Dr Alma Clavin and Professor Teresa Dillon. Photo by Paul Moore.

‘Repairing things good for the planet and good for the soul’

Two Kilbeggan natives are spearheading a new project to encourage people to fix their possessions when they break instead of dumping them.

Teresa Dillon, Professor of City Futures, School of Art and Design, University of West England, and Dr Alma Clavin from UCD’s School of Geography, are the people behind Repair Acts Ireland, a project funded by the Creative Climate Action Fund and Westmeath County Council that aims to get people to think more about fixing repairable objects, which in turn will reduce the amount of waste they generate.

In an interview with the Westmeath Examiner, Professor Dillon said that the year-long project looks at how we can foster a more vibrant repair culture in Westmeath and elsewhere.

A repair culture is “an intersection of the things that we own, how they’re made and how we can fix them”, Prof Dillon explains.

“How do we get to fix them? What’s our right to repair? What are the relationships with professionals who are around in our locality who can repair things? How does that link then to the standards that govern those repair rights, and the values that underlie all of that as well...”

Since February Prof Dillon and Dr Clavin have held a number of ‘storytelling and declaration’ workshops, where people spoke about items that they had repaired and shared their memories of how things were repaired in the past.

As part of the multi-disciplinary project, the Repair Acts team have also been researching the history of Westmeath’s repair economy and how that has changed over the decades.

Prof Dillon says that while the number of repair businesses operating locally have remained the same over the last 50 years, the types of repair services available have “radically” changed .

“At the moment, mechanical repairs, and building construction, dominate the types of repair that you get in Westmeath to the demise of clothing or bike repair, or the traditional artisan skills of blacksmithing, or thatching, even stone masonry.”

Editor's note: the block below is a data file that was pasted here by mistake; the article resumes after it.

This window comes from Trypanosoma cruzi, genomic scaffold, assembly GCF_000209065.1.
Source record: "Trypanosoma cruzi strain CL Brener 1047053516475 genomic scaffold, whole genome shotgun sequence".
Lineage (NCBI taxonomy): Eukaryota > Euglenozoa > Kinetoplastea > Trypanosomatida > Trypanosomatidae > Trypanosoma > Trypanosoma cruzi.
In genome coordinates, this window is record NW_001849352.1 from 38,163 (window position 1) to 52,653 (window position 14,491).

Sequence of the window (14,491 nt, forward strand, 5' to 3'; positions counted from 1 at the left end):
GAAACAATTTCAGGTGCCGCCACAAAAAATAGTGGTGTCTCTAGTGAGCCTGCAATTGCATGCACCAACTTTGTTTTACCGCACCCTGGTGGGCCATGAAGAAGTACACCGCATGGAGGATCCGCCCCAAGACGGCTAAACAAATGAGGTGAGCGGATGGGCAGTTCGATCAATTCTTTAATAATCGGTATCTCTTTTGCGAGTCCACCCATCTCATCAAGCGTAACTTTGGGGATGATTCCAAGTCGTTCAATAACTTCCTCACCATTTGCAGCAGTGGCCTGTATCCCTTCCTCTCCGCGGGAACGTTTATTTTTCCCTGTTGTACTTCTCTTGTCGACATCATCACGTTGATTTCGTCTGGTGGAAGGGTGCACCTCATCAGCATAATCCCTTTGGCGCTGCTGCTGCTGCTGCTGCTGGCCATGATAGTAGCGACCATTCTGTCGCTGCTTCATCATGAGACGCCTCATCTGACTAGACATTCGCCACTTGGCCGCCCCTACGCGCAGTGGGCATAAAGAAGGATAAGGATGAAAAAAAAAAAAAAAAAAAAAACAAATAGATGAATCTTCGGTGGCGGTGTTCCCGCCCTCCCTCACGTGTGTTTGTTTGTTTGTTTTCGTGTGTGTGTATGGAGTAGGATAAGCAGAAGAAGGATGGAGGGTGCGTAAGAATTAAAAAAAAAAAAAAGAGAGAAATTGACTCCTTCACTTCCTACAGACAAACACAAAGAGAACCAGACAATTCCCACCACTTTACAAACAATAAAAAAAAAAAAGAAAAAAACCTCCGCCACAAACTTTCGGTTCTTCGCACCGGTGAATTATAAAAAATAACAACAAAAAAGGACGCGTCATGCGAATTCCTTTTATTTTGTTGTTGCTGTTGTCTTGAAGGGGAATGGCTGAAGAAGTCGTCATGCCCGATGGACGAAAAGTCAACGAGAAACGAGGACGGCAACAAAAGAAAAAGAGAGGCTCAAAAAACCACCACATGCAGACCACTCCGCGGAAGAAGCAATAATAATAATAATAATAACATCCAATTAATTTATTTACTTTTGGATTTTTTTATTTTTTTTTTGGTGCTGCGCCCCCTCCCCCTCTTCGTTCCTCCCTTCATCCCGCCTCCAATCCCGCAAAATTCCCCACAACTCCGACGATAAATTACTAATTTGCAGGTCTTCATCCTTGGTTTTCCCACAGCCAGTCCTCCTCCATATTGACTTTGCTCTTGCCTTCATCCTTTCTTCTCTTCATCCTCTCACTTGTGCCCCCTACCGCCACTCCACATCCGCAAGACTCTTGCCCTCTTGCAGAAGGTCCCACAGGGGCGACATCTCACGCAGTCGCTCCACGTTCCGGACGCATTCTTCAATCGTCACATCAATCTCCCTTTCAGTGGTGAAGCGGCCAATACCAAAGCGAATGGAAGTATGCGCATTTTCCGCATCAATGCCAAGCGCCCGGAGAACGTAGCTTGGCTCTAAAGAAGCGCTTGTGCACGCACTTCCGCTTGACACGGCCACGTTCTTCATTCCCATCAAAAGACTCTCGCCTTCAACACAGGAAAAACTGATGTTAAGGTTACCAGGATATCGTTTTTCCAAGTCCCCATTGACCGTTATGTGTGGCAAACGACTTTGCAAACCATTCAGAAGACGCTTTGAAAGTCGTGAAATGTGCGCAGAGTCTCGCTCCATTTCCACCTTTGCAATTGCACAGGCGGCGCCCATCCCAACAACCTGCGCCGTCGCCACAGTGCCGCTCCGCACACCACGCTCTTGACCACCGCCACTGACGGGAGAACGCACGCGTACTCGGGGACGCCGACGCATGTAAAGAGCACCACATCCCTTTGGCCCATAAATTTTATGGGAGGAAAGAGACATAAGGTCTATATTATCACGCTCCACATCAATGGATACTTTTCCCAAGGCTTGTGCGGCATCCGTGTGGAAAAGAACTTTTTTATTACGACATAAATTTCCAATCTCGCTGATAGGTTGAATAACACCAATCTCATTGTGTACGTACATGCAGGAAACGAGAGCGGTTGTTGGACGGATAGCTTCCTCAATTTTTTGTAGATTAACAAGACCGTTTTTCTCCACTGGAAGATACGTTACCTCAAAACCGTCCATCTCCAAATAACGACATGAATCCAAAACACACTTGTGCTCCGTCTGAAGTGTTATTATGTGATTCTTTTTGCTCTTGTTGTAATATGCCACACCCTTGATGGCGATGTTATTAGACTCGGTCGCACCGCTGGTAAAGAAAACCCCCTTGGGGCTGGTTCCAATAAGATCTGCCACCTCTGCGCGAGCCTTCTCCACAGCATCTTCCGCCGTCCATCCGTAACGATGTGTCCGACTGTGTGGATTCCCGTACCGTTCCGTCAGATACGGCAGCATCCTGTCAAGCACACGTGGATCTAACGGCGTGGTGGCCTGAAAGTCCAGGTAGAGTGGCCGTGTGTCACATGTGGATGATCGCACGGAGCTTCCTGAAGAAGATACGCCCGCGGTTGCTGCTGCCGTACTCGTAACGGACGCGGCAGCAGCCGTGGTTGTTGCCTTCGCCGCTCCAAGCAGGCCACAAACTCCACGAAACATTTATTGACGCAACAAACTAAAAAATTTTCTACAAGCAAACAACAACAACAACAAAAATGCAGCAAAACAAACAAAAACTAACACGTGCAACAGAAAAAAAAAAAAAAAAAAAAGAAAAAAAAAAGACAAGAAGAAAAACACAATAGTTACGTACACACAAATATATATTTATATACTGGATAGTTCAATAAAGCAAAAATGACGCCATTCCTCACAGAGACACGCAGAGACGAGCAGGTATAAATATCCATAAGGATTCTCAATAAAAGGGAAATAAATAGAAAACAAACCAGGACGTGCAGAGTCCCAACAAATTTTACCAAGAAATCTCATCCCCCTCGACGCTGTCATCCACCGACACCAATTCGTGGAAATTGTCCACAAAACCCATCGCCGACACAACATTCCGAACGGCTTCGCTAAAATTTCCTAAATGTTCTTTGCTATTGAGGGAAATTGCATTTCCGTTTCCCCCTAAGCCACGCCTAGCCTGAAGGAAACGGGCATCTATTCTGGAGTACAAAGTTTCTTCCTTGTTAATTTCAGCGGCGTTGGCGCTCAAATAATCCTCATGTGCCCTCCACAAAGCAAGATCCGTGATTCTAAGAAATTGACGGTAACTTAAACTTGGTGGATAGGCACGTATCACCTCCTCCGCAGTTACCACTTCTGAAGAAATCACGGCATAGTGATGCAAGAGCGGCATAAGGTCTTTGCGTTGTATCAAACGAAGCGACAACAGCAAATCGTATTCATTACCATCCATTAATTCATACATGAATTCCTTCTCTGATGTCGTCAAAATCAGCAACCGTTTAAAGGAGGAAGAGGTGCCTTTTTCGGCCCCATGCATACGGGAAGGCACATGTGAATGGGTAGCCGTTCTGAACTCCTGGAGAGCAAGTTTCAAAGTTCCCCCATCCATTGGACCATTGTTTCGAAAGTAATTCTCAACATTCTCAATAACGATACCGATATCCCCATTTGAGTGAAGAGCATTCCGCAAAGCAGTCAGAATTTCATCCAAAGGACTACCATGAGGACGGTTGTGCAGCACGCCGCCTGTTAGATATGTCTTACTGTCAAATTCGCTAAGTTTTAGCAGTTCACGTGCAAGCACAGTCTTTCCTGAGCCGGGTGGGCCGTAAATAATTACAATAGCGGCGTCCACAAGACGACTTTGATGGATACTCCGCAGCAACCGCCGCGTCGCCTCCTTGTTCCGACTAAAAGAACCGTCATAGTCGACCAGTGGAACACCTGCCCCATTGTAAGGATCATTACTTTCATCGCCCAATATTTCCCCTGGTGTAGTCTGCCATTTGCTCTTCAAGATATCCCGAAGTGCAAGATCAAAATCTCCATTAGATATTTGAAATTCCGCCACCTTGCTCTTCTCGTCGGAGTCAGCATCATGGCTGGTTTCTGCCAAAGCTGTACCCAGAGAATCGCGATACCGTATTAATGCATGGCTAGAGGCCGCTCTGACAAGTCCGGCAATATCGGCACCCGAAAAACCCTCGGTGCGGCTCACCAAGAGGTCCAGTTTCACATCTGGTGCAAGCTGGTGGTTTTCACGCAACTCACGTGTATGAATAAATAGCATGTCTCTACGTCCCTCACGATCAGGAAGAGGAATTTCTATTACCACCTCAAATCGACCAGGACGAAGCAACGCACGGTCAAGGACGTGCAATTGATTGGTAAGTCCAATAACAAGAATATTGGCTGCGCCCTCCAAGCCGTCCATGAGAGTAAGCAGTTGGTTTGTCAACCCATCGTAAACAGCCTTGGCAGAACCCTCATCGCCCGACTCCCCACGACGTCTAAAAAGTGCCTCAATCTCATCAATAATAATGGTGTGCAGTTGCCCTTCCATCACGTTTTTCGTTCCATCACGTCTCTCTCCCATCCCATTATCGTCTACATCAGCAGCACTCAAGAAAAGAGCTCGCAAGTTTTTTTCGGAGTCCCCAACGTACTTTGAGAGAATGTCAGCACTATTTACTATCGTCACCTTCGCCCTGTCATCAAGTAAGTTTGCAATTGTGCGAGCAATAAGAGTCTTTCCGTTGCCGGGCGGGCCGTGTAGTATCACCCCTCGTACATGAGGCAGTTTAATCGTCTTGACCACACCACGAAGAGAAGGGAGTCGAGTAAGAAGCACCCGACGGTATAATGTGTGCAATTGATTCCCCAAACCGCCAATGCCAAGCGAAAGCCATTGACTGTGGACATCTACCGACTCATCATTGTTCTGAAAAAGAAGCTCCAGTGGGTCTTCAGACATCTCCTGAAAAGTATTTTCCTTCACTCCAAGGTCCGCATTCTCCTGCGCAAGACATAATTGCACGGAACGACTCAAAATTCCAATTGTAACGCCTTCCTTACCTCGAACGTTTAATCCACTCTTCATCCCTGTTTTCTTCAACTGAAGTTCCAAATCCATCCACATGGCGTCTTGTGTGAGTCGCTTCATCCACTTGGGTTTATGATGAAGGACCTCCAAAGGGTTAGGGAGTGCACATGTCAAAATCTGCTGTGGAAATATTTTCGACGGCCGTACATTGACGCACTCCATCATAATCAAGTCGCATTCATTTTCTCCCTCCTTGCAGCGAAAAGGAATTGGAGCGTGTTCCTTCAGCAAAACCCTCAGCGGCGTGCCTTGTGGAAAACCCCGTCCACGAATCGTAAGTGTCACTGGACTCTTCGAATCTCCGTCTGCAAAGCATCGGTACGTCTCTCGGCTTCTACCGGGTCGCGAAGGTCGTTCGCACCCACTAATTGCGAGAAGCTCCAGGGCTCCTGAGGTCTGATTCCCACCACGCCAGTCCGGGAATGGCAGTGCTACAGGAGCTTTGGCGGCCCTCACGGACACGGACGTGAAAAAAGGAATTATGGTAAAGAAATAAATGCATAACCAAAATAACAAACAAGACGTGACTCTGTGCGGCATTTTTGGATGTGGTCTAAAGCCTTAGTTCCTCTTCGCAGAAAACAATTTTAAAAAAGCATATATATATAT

Historically speaking, these changes have occurred relatively recently.

“You only have to go back to the ‘70s even, and you see a much more diverse type of repair economy in the area… and therefore a deeper relationship with the things that you own and the things that you mend,” Prof Dillon says.

Dr Clavin noted that research carried out on the Dúchas digitised collection of primary school students’ exercise books from the 1930 shows that at that time “repair was definitely a part of everyday life”.

“People just repaired things, it was embedded in the culture,” she said.

As the consumer age moved into overdrive in the second half of the last century, most industrial scale manufacturers introduced what Dillon describes as “radical forms of planned obsolescence”, which has led to the throwaway culture that is responsible for a significant amount of the environmental problems that humanity faces today.

In recent years, activist-led initiatives such as the Right to Repair movement, which in Europe led to the introduction of Right to Repair legislation last year, have been working hard to redress this imbalance.

The Repairs Act team has been crowd-sourcing statements from across Ireland to build Ireland’s first Repair Declaration, which will be launched as part International Repair Day on October 15.

Prof Dillon says that if people have access to more types of repair, it may change their consumption habits.

“... If you know that you can buy it and you can mend it down the road, the chances are, you might think about what you’re buying in the first place,” she says.

Another cornerstone of Repair Acts is the collection of an archive of everyday objects that people across the country have repaired. Through the project website (repairacts.ie) people can upload images of objects they have repaired (clothing, furniture, farm machinery, toys) and tag them with information about the repair, including their motivations and reason for the repair.

The benefits of repairing something you own are far greater than not having to fork out cash for a replacement. That became clear when people told their own repair stories at the different workshops across the county, Dr Clavin says.